Fortunately, all families who made a request have had access to DoDEA Chromebooks. Hadley continues to advocate for families in need to call their school and inquire, as the resources remain available.

Amanda Moser, mom to three, also appreciates the responsiveness of the system as needs arise. Her sophomore at Wiesbaden High School had a difficult time adjusting to the new learning system. He already had an Individual Education Plan in place to assist with learning needs. “His case manager is doing a fabulous job,” she said. “We video chat often and I can text her anytime.”

The support team at Aukamm, including counselors and special educators, actively engage with grade-level teams and parents to identify and provide additional support for students with IEPs and other learning challenges. “Their needs are different, and we are monitoring them very closely,” Hadley said. Students with IEPs or other needs have the option to participate in additional small group sessions for more support.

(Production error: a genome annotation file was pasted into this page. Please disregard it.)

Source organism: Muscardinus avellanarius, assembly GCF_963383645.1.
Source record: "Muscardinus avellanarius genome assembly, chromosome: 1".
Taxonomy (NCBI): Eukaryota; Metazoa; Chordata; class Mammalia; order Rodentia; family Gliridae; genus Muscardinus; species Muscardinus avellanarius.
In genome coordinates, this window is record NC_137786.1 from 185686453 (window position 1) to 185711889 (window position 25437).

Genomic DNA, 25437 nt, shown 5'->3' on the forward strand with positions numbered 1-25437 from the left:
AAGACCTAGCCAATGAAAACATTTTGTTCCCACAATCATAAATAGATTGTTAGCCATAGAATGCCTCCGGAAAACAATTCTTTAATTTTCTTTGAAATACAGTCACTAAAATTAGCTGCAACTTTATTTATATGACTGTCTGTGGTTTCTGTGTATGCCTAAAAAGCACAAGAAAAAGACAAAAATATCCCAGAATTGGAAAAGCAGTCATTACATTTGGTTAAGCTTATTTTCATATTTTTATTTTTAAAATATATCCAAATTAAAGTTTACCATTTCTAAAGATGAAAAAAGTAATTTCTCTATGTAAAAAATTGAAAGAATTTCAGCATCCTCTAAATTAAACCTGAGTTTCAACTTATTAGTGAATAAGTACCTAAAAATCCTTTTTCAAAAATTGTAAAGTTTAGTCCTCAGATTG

Elizabeth Evans, a paraeducator at Wiesbaden High School, said, “My role has changed in that instead of classrooms, I am present during live class sessions engaging with students.” When formal instruction is finished, she supports her students with IEPs by emailing, chatting, and video calling. “It is definitely different these days,” she said.

Moser’s oldest child, Marc, is a senior at the high school. He’s appreciated the adjustments made in the first month, including a later start time. “Students can sleep in and have more time to do their work,” he said. During regular school sessions, he was waking at 6:30 a.m. The current schedule allows him to sleep until 9 a.m. His biggest concern, however, is graduation. Like all seniors, he wants to walk across the stage to collect his hard-earned diploma. There has been no decision on the commencement or cancellation of the graduation ceremony.